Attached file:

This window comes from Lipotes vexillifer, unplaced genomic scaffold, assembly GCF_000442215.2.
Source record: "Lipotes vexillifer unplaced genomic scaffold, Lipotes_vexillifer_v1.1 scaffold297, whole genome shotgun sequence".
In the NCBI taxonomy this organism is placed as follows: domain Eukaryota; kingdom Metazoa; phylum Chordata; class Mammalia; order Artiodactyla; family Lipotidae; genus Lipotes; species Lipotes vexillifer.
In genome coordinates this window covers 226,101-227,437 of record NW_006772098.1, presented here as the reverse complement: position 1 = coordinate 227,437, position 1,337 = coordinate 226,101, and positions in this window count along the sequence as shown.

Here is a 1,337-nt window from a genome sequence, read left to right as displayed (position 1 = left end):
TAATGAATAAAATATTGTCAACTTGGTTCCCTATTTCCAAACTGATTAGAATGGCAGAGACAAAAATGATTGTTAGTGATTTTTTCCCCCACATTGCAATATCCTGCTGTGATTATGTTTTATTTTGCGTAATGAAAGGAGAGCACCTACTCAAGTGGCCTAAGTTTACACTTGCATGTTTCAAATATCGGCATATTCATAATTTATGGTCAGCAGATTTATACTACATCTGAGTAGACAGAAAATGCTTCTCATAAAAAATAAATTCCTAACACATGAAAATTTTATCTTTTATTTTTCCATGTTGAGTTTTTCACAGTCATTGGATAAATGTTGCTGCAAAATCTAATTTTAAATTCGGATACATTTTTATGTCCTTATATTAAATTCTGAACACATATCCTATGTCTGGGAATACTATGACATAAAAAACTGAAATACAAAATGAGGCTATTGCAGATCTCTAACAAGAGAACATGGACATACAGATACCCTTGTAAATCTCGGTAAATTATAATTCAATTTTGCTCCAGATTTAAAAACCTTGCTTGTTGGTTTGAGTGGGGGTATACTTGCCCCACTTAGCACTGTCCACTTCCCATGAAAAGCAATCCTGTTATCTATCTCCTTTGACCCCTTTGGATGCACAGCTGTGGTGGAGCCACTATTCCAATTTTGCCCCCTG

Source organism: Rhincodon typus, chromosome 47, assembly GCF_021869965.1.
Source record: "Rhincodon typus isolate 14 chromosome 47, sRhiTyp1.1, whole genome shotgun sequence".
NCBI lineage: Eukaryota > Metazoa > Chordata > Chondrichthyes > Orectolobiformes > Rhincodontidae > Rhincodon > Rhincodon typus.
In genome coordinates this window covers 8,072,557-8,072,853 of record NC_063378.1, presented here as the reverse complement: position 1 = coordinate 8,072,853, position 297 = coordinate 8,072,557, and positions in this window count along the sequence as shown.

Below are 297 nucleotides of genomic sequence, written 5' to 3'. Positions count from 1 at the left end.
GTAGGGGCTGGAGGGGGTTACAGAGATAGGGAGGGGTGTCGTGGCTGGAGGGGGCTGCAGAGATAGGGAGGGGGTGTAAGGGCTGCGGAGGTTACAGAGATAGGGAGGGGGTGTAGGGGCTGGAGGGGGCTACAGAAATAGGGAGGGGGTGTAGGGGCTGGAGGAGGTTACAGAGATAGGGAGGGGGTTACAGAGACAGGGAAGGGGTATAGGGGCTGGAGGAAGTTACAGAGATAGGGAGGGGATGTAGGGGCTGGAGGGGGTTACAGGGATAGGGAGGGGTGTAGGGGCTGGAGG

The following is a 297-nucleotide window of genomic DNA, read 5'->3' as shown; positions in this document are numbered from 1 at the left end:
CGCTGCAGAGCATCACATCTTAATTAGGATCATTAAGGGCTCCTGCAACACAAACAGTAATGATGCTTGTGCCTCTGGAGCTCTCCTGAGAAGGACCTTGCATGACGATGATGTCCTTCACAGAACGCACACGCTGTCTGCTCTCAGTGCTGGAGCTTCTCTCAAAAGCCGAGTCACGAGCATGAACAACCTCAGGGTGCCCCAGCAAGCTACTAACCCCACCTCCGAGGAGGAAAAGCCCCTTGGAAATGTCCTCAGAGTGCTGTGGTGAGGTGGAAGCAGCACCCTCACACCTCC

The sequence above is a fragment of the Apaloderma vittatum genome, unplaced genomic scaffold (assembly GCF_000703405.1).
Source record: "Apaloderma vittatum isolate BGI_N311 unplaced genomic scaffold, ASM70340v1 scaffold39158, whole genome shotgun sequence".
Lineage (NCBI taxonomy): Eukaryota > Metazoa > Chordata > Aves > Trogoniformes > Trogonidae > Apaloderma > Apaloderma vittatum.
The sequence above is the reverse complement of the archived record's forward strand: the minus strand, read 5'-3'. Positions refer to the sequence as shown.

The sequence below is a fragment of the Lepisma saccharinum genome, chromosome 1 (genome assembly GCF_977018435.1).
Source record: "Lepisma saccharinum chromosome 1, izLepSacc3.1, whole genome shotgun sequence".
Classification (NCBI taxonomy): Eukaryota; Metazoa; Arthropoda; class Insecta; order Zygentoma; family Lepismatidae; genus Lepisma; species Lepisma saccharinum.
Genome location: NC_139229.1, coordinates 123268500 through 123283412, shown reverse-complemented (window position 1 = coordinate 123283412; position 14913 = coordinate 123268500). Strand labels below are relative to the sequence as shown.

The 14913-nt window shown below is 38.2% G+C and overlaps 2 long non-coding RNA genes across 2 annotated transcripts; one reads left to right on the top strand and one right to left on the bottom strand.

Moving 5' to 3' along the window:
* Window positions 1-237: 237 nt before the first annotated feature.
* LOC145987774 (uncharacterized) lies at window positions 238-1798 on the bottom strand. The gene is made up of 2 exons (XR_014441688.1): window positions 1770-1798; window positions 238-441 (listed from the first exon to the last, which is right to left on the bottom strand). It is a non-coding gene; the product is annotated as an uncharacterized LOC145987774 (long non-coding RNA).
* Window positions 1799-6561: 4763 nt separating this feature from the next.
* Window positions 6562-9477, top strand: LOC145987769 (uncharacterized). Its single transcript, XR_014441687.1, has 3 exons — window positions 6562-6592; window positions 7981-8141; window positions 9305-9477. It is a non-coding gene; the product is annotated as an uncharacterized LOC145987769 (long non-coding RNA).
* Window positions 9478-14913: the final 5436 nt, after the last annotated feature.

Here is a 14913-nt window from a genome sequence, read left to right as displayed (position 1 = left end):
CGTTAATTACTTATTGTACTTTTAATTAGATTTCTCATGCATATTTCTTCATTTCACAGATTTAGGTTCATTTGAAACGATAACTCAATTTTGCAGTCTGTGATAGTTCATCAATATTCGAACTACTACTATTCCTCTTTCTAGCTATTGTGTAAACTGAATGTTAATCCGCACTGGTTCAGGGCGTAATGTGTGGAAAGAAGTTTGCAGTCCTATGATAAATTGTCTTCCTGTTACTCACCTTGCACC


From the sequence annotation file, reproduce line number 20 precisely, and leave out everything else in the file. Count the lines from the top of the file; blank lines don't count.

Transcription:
Source record: "Lepisma saccharinum chromosome 1, izLepSacc3.1, whole genome shotgun sequence".